Ideally, tonight in Montreal we’ll see less of the fourth line, more of Bergeron both with his line and double shifting with other forwards (say Horton, Peverley, Campbell off and on), and steady defense for the first time all series. I would also like to see Seguin back in the lineup. That means either Ryder, Kelly or Paille coming out. Obviously the Bruins need to win this game, the odds are heavily against them winning the series at this point, but there’s no excuse for going out with a whimper.

I mentioned last post that I’d like to see Chara and Ference back together, I think it may be time to tweak the forward lines again as well. As constituted the Bruins forward lines have done little. The first three lines need to be readjusted to provide speed, puck protection and scoring threat.

One possible set is:

  • Lucic – Begeron – Peverley
  • Marchand – Krejci – Horton
  • Seguin – Kelly – Recchi

A win tonight for a team that has been better on the road than at home on the season would be huge. And maybe, just maybe they can take both games in the Belle Centre and even the series up before coming home.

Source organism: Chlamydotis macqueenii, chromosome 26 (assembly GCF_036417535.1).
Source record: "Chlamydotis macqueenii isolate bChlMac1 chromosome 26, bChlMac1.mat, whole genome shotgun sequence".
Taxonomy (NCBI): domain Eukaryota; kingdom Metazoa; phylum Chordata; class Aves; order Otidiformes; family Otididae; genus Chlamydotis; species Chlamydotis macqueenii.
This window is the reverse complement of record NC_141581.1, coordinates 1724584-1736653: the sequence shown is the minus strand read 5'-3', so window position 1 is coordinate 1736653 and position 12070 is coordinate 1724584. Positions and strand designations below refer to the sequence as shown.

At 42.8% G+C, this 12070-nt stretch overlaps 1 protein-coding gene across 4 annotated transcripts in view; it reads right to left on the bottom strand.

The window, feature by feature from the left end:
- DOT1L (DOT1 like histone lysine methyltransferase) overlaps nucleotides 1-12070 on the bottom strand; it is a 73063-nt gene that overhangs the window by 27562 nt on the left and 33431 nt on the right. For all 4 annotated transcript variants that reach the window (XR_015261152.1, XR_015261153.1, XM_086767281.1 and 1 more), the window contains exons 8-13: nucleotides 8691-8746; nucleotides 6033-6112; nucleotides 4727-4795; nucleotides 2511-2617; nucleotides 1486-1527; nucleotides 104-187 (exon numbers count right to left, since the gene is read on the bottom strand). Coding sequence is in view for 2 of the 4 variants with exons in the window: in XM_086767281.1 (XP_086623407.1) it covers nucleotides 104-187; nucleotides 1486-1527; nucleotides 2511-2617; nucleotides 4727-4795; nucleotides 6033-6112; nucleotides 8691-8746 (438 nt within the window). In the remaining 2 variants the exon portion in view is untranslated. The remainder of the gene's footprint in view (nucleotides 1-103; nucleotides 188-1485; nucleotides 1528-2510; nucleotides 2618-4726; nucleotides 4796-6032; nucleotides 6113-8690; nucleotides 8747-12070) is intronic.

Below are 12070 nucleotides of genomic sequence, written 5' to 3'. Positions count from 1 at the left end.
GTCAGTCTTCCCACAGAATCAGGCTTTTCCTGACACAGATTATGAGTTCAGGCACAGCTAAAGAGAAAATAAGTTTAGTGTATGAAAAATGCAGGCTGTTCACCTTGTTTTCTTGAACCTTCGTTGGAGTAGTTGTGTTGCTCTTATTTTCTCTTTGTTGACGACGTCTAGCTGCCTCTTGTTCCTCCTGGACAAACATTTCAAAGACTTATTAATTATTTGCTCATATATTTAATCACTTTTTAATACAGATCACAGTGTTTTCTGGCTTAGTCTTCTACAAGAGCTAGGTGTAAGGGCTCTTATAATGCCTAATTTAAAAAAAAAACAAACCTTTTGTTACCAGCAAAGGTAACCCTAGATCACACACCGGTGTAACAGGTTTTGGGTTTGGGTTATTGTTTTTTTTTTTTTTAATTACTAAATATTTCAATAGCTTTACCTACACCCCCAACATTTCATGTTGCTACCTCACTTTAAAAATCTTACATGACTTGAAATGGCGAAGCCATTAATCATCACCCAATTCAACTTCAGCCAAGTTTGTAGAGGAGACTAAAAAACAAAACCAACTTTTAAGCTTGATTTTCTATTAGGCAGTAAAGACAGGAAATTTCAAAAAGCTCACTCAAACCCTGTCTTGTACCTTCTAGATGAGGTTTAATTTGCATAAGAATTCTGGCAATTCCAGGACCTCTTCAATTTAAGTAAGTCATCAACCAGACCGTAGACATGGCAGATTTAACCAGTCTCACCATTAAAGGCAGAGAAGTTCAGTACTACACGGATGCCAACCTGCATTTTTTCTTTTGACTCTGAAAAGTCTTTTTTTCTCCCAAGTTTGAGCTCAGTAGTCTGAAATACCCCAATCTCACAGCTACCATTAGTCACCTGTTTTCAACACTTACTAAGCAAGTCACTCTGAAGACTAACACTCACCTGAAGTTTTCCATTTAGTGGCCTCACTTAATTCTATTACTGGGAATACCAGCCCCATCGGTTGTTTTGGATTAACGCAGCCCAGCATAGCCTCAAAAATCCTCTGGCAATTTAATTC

Today the Boston Bruins traded about six weeks of an expiring contract for two first round picks (one past, one future), and an additional conditional pick.  One of those first round picks was used to pick Joe Colborne, billed as “Jumbo Joe”, he has a similar although not as polished skill set as Joe Thornton. The other first rounder could be anyone, the only thing we know about them today is that whoever that pick is, they will be strengthening a division rival. Admittedly, as far as the Maple Leafs have to climb, it could take a while before they can threaten to take the division title.